Now we have to obtain energy ratings (DPE or Diagnostic de performance énergétique) for all the properties we sell we are shown the stark reality of the amount of energy homes in the Alps use. We know it’s not a cheap place to live but of course we have to heat our homes over the long winter and that is going to cost! Take a look at the following chart for the distribution of energy ratings across our properties.
So most of our properties are D, E or F. I’m not sure that I’d buy a car or a fridge with a rating that bad, and of course our houses cost more to run than either of those! When I see a property with an A or B rating I’m generally sceptical, I always ask our agent how they managed a rating like that and I’ve had replies like “it’s unoccupied and they convinced the assessor that it doesn’t use any energy” or try this one, “it was an E but they got the assessor back and told him to do it again and it came back as a B!” so you can see why I am a sceptic.
We’ve recently taken on a pretty little place in the Vallee Verte which has a “C” rating. As you can see even a “C” is hard to get. To give you an idea what you need to do to get a “C” we have asked the owner some fairly searching questions. He was happy to respond, not a big surprise as reducing his energy bill has been a labour of love. For comparisons sake, it houses a family of 3 in a fairly large house (4 bedrooms/168m2), is detached and at 1000m of altitude and is situated in the bottom of a valley that runs from North to South.
Water (not part of the DPE rating but it ought to be in this context, it’s still a resource)
Rain water and snow melt is collected from the roof in a 10,000 ltr tank. It is then filtered and used for everything. This is almost sufficient for the needs of a family of 3. The additional costs amount to 50€ but this is mainly the standing charge.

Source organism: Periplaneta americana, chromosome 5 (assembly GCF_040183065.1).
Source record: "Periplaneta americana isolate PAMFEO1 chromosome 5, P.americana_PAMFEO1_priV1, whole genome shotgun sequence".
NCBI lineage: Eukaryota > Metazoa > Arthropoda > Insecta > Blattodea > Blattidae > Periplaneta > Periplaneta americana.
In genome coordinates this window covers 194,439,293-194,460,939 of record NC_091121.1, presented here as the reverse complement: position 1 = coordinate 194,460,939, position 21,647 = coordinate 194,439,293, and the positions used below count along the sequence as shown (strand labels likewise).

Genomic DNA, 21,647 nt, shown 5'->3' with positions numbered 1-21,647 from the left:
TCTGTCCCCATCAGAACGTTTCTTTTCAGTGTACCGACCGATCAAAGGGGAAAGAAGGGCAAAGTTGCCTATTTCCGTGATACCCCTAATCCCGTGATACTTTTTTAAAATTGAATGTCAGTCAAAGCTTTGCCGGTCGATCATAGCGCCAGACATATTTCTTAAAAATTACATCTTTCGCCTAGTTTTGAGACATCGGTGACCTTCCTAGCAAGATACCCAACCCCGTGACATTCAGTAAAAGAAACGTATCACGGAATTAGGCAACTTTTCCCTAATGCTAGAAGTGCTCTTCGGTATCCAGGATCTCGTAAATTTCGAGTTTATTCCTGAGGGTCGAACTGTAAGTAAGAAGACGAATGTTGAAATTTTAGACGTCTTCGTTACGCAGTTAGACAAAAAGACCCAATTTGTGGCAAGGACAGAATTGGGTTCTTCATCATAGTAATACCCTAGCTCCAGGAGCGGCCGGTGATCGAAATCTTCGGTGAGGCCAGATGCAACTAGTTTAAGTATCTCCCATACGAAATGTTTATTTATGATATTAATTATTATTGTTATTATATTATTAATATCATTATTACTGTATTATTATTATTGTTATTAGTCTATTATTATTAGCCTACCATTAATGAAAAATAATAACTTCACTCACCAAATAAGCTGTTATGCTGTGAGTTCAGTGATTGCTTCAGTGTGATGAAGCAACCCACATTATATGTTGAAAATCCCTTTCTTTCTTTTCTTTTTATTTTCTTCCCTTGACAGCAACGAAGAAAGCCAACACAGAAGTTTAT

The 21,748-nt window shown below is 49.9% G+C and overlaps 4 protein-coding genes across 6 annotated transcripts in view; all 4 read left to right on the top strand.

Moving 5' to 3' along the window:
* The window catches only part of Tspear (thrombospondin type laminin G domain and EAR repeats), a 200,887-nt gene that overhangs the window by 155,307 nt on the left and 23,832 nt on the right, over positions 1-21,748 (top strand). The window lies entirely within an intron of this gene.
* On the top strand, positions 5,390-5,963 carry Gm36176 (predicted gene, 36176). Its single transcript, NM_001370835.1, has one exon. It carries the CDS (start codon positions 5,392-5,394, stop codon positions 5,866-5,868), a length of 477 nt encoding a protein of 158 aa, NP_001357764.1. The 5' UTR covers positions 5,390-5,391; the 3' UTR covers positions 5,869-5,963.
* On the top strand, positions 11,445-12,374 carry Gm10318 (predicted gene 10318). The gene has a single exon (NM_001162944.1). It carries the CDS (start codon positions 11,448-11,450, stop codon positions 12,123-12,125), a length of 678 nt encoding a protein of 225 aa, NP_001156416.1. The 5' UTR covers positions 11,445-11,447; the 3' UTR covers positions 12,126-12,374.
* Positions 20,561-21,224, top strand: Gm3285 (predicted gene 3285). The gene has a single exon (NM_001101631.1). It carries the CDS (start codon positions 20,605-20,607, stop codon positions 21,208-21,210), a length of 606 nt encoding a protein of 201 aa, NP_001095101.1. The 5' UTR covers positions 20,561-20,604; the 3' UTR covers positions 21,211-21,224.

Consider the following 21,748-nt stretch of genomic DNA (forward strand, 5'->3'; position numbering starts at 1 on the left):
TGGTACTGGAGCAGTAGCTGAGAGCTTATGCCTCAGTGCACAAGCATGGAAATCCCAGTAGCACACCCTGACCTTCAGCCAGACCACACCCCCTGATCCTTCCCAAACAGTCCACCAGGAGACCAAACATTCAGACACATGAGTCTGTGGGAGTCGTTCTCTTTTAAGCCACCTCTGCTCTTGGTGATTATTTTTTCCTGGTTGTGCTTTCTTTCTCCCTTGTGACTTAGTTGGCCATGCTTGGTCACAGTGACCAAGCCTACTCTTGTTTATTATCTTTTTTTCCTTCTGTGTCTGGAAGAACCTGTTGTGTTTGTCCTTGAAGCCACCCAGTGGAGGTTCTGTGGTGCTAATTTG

The house is heated by two methods. An air-source heat pump and an 18kw wood burning stove. Air-source heat pumps are gaining ground on the ground-source systems (often referred to as geothermal heating) as they are less costly to fit and don’t require a large surface area of garden to bury the pipes. These air-source heating systems are a very efficient form of electric heating, you can in fact see the unit on the wall of the photo above.
The house has Solar Panels fitted which supply energy to the grid. At current prices they provide about 1100 € of income. The domestic electricity bill (heating the house, hot water, lighting) comes to 1,500€ a year, so the net cost is 400€/year.
Apparently the main wood burner is only used in really cold weather or for “effect”! Total wood usage is about 3/4 stere (a stere is 1m3 of stacked wood) which at today’s rates will cost 240/320€. I’ll take an average figure for my calculations. So total net resource costs come to about 730€/yr
As a comparison I’ll use my house, it’s not new, it’s a hotch-potch of renovations. I guess it will be an “F” on the DPE scale. The most important insulation (in the roof) was put in over 20 years ago and is not up to current norms. Only half the house has double glazing. We are a family of 5 and the property is semi-detached (4 bedrooms/150m2) at 830m altitude and faces south. Our electricity bill is 2,800€/yr, water 500€ and wood 240€. Total 3540€/yr
So a saving of 2,800€ a year is certainly worth having! Probably 10% of the average family income around here. Even if you take the real consummation figure (so you’ll have to take off the income the Solar Panel provide) the savings are still huge (real consummation figure = 1830, so a saving over my house of 1710€).